It was only when they offered me the job that I realised how bad the pay was. But, in what I now realise was a worrying pattern, I was presumptuous enough to think they would reassess my worth once I had started churning out copy. And, on the plus side, the work turned out to be more interesting than I could have imagined. My beat included inter-institutional affairs, which took in the EU budget, the never-ending stoush on governance issues and the war of words over which institution had the political legitimacy to impose its will. I also covered what a sovereign state would call home affairs: security, anti-terrorism, European policing efforts.
There’s a PhD to be written about why so many editors struggle with the management of people. The obvious reason is that journalists are promoted on the strength of their ability to write and report, not because of their emotional intelligence. And our newsroom was so predictable: my editor was the best journalist in town, but the atmosphere at the paper was bleak. When one of my new colleagues asked to use my stapler, I joked that the request could turn out to be my only social interaction in the office that day. He looked at me awkwardly, then shuffled away.
Dalli, I’m home
About a month into my time at the paper, my editor alerted me to something that came within my inter-institutional affairs beat. The EU’s moribund lobbying register was starting to show vital signs, with organisations and individuals signing up at unprecedented rates. The information they gave was often wildly inaccurate, but the message was clear: even the most recalcitrant of lobbyists were grappling with how best to emerge from the shadows.
The reason for this renewed interest in the EU’s transparency database was no mystery. When former Luxembourg prime minister Jean-Claude Juncker was installed as president of the European Commission in 2014, one of the first things he did was to make good on a promise to strengthen the commission’s transparency arrangements — an issue that had dominated the election campaign.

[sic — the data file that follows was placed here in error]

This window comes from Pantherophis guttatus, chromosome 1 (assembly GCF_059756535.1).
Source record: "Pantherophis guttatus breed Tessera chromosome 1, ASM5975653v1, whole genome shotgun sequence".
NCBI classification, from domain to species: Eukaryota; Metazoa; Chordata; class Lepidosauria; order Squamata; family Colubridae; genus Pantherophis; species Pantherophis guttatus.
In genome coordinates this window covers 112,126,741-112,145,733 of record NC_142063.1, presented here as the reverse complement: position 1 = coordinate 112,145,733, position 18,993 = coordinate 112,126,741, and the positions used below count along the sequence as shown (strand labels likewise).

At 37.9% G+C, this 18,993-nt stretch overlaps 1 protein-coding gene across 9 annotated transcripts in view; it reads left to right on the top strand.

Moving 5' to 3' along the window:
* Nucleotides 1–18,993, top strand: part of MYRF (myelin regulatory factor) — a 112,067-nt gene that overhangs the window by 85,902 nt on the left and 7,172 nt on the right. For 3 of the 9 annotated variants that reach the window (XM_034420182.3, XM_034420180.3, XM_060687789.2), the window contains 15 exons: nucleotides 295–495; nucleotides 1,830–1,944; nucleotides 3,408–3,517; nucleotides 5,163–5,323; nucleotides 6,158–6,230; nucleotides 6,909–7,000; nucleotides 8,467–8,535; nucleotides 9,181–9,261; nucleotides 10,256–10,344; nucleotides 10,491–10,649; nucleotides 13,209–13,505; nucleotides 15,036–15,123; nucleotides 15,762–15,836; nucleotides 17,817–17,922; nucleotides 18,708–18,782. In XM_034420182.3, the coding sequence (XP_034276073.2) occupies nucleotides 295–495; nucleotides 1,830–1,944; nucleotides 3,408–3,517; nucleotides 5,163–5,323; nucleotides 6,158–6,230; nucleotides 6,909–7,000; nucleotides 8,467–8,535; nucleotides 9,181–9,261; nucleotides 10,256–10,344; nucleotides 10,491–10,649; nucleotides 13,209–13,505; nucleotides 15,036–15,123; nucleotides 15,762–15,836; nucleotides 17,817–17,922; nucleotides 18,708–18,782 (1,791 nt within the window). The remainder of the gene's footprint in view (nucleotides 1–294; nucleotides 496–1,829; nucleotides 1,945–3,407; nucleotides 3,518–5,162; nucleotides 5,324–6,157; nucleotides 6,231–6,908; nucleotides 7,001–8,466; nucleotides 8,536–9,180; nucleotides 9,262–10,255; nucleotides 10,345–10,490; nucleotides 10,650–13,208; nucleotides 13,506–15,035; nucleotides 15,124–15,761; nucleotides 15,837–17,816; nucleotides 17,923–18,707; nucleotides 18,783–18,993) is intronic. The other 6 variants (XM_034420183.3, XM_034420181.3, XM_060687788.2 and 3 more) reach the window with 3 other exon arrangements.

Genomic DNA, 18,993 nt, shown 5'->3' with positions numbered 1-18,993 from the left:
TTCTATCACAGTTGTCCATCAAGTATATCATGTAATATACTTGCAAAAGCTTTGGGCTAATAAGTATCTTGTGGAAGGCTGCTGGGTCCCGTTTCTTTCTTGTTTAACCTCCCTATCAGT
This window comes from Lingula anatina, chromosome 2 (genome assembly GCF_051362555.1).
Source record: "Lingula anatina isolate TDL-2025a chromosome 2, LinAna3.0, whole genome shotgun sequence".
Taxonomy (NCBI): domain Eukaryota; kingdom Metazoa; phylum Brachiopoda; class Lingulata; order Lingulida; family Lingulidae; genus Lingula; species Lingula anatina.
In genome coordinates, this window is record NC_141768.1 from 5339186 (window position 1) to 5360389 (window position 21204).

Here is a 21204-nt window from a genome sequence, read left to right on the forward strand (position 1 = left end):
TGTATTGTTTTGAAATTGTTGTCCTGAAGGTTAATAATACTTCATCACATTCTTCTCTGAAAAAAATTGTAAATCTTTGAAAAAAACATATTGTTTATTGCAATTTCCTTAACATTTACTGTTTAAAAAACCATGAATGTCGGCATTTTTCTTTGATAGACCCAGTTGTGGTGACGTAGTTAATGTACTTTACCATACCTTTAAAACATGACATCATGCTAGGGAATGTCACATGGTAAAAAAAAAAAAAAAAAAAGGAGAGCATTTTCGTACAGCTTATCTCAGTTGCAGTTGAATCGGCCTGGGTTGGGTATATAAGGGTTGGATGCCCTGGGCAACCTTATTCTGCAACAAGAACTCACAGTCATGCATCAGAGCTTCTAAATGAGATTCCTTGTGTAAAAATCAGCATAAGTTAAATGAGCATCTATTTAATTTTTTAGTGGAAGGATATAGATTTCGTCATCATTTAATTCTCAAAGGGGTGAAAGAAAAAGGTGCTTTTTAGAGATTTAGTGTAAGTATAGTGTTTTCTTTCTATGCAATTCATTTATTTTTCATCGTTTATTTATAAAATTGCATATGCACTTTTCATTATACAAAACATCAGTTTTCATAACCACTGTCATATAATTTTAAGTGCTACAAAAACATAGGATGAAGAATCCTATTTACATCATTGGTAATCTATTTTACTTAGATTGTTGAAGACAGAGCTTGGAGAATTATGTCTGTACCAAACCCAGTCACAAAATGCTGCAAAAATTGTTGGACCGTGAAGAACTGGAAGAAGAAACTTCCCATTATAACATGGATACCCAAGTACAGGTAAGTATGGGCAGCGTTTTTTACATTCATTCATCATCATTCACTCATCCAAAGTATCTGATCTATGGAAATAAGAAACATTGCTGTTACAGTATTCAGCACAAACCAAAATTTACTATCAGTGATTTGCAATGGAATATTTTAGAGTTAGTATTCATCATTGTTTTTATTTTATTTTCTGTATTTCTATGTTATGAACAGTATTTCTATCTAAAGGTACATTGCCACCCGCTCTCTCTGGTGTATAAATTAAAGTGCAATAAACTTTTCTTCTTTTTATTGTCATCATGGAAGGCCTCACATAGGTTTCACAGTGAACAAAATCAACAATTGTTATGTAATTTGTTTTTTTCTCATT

The controversy had begun in 2012 with the so-called Dalligate scandal, which revealed the high-level access gained by tobacco lobbyists to commission officials as they worked on sweeping health reforms affecting what were then the EU’s twenty-seven member states. It was a complicated case with many victims — among them, oddly, the very tobacco company that had reported untoward advances on the part of rogue lobbyists, only to find itself blamed for the entire affair. The scandal, which centred on an EU commissioner from Malta, John Dalli, revealed how ill-equipped the bloc was to deal with industry pressure at key moments of the law-making process.
Accepting that business as usual was no longer an option, Juncker moved fast to give the EU’s Joint Transparency Register — which until then had been something of a joke — a much-needed shot in the arm. Under the new rules, Juncker’s commissioners — the members of his executive — would only meet with lobbyists who had signed up to the register. The same rules would apply to the commissioners’ political staffers, as well as the department’s top public servants. In addition, all meetings between lobbyists and these key policy-makers would appear on an online register of meetings, available through the commissioners’ websites.
It was a decisive move — and a controversial one. Juncker had chosen not to make the register compulsory, avoiding legislative changes that were unlikely to have been accepted by the council or by the national governments that controlled it. Instead, he offered the largest lobbying contingent in the free world both a carrot and a stick. The register would remain voluntary, but those who hadn’t entered their details in the database would be frozen out of meetings. It would become compulsory in all but name.
The vociferous transparency advocates in Brussels were quick to mock the changes, arguing that the new regime was a glorified code of conduct that only covered the most senior commission officials. Because the register was not legally enforceable, they argued, the information provided was almost never vetted. Small lobbyists could exaggerate their expenditure to big-note themselves in the eyes of potential clients; genuinely influential operators could downplay the money they were throwing at the operation. Under the US regime, these inaccuracies could have resulted in prosecution and — in theory, at least — jail time. Not here.